This Is Exactly How Karl Rove Works

This Is Exactly How Karl Rove Works

There's nothing new in Rove's latest ugly broadside on Hillary Clinton. 


If you consumed any political news at all Tuesday, you likely know that Karl Rove, former political guru for George W. Bush, reportedly suggested during a conference last week that Hillary Clinton suffered a “traumatic brain injury” recently.

Rove quickly denied the charge, and told The Washington Post later in the day that “of course she doesn’t have brain damage.”

But the idea that the former first lady and possible future presidential candidate is brain damaged is already all over the media. Elsewhere in the Post, one can find over a thousand words from the ever-credulous Chris Cillizza on the subject of Clinton’s health, pivoting off Rove’s remarks. (Cillizza isn’t entirely sure if Rove’s bizarre charge is wrong: he actually begins a sentence “Putting aside the ‘brain damage’ debate, which seems like a bit of a red herring….”)

You could believe Rove’s denial—but you would have to ignore virtually his entire political career. For decades Rove has been circulating nasty, personal rumors about political opponents and placing them in the public conversation, all while obscuring his fingerprints, making the rumors become the opponent’s problem, not his. It’s page one of his playbook.

Take for example the tale of Mark Kennedy, a Democratic candidate for Alabama Supreme Court in 1994, as recounted in James Moore and Wayne Slater’s book on Rove, The Architect. Rove was working for Harold See, Republican and law school professor backed by the Business Council of Alabama.

Kennedy was “not your typical Alabama macho, beer-drinkin’, tobacco-chewin’, pickup-drivin’ kind of guy. He is a small, well-groomed, well-educated family man,” Moore and Slater noted. A central feature of Kennedy’s campaign ads was the private nonprofit he founded for abused and neglected children.

That seems like an entirely benign, harmless résumé point to offer—but as Moore and Slater note, Kennedy “had never been in an election against Karl Rove.” This is what began to happen:

“[W]ord began to spread along the loose network of University of Alabama Law School faculty and students that Kennedy was a pedophile. The whisper campaign moved with a kind of ruthless efficiency from the hallways of the law school to folks back home, to big cities and small Alabama communities, everywhere students lived. [Kennedy’s campaign manager] said he heard about the whisper campaign directly from friends inside the law school, and as he studied polling data, he saw that it was working. But what to do about it?”

Kennedy couldn’t exactly call a press conference and announce he wasn’t a pedophile, as the authors note. He managed to win the election, but narrowly, and did not seek re-election.*

Rove is a master at forcing his adversaries to address vicious personal rumors that were never true in the first place. I could go on and on, but a brief highlight reel:

  • During the 2000 presidential contest, when Rove was working for Bush, the campaign “featured a widely disseminated rumor that John McCain, tortured as a prisoner of war in Vietnam, had betrayed his country under interrogation and been rendered mentally unfit for office.”

  • When Bush was running against Ann Richards for governor of Texas in 1994, a persistent rumor circulated that Richards was a lesbian, helped in no small part by a push poll asking voters if they would be “more or less likely to vote for Governor Richards if [they] knew her staff is dominated by lesbians.” In fact, a regional Bush campaign chairman was quoted criticizing Richards for “appointing avowed homosexual activists” to state jobs.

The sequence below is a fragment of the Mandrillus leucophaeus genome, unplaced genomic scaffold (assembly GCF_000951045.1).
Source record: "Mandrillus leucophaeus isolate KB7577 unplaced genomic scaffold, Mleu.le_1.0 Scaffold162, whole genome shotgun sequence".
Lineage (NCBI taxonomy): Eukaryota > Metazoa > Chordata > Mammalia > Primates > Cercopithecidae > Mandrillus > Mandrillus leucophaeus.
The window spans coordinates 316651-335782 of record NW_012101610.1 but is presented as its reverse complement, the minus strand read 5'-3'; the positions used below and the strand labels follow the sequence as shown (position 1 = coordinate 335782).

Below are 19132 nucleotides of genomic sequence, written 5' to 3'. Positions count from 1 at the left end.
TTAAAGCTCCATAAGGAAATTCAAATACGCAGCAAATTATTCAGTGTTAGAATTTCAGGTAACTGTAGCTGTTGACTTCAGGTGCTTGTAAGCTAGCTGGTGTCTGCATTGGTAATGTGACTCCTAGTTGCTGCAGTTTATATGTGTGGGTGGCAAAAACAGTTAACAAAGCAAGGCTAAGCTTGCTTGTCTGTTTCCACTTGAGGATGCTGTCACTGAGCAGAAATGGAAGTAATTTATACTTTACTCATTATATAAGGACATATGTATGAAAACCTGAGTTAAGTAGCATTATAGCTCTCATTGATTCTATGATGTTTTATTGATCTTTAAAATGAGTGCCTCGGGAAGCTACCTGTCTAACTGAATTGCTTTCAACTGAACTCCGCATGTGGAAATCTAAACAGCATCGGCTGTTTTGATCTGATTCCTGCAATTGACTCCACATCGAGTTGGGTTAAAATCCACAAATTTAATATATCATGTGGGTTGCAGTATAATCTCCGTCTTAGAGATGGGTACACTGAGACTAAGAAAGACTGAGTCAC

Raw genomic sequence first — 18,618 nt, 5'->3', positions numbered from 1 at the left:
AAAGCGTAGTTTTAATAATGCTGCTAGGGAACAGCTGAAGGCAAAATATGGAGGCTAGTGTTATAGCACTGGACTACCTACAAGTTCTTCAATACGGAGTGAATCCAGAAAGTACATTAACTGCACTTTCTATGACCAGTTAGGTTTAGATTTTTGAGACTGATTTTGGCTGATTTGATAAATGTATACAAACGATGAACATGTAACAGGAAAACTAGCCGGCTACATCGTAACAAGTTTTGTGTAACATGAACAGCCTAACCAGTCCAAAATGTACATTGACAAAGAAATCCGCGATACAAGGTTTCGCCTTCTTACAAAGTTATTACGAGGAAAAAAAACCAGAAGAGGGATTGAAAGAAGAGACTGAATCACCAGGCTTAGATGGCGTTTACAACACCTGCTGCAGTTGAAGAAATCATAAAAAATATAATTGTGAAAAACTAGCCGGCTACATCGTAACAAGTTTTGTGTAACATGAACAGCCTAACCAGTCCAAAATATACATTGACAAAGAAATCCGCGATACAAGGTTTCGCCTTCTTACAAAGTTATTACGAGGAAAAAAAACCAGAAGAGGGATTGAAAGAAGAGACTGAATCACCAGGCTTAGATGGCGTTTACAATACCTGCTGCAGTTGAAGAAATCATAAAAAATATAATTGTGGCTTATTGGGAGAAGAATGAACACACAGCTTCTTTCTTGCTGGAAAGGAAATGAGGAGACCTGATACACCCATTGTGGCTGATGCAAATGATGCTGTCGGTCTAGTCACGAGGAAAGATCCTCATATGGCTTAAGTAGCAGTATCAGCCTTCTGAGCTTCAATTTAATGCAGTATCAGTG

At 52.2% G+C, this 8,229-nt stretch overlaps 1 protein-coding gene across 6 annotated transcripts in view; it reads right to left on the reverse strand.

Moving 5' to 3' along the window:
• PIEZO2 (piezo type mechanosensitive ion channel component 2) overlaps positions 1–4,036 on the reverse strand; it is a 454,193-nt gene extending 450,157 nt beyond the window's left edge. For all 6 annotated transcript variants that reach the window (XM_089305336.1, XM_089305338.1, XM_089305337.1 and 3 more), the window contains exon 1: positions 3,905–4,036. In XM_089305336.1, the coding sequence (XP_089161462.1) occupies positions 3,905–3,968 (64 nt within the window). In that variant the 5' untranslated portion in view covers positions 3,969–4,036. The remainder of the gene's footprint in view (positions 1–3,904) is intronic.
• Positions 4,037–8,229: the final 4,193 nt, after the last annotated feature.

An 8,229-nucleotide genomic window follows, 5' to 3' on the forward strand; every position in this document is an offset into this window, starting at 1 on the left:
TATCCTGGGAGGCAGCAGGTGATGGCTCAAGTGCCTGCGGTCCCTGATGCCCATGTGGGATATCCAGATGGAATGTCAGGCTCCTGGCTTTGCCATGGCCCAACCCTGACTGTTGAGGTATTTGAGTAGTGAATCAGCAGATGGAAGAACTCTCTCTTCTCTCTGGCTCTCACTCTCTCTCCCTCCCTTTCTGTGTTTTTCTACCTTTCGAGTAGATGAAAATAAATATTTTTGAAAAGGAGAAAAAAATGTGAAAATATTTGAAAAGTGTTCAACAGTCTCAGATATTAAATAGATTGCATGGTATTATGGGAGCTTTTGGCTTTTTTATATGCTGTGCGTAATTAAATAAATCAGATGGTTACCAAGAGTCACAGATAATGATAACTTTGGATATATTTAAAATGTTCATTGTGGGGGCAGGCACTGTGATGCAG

• Sometimes Rove doesn’t even restrict this tactic to political campaigns—he uses it for himself. Josh Green in The Atlantic in 2004: “In 1986 [John] Weaver and Rove both worked on Bill Clements’s successful campaign for governor, after which Weaver was named executive director of the state Republican Party. Both were emerging as leading consultants, but Weaver’s star seemed to be rising faster. The details vary slightly according to which insider tells the story, but the main point is always the same: after Weaver went into business for himself and lured away one of Rove’s top employees, Rove spread a rumor that Weaver had made a pass at a young man at a state Republican function. Weaver won’t reply to the smear, but those close to him told me of their outrage at the nearly two-decades-old lie. Weaver was first made unwelcome in some Texas Republican circles, and eventually, following McCain’s 2000 campaign, he left the Republican Party altogether.”

Many of these techniques actually come from Lee Atwater, who tutored Rove. “A supposed slip of the tongue that in fact gets some truly nasty tidbit on the record—that tactic is straight from the Atwater manual,” The New York Times noted in 2008. And the strategy has been reworked and refined by Rove in the ensuing years. (Note the echoes between his ageist attack on McCain’s mental health, and Tuesday’s broadside on Clinton’s brain.)

It’s only a matter of time until some reporter asks Clinton if she’s really suffered brain damage, and her response will revive the story once again, leaving legions of voters wondering if there really is something to all this brain damage talk. Rove knew exactly what he was doing by invoking that specter and then walking away innocently, twiddling his thumbs. It’s the same thing he’s always done.

*A previous version of this story said Kennedy lost.

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Katrina vanden Heuvel
Editorial Director and Publisher, The Nation

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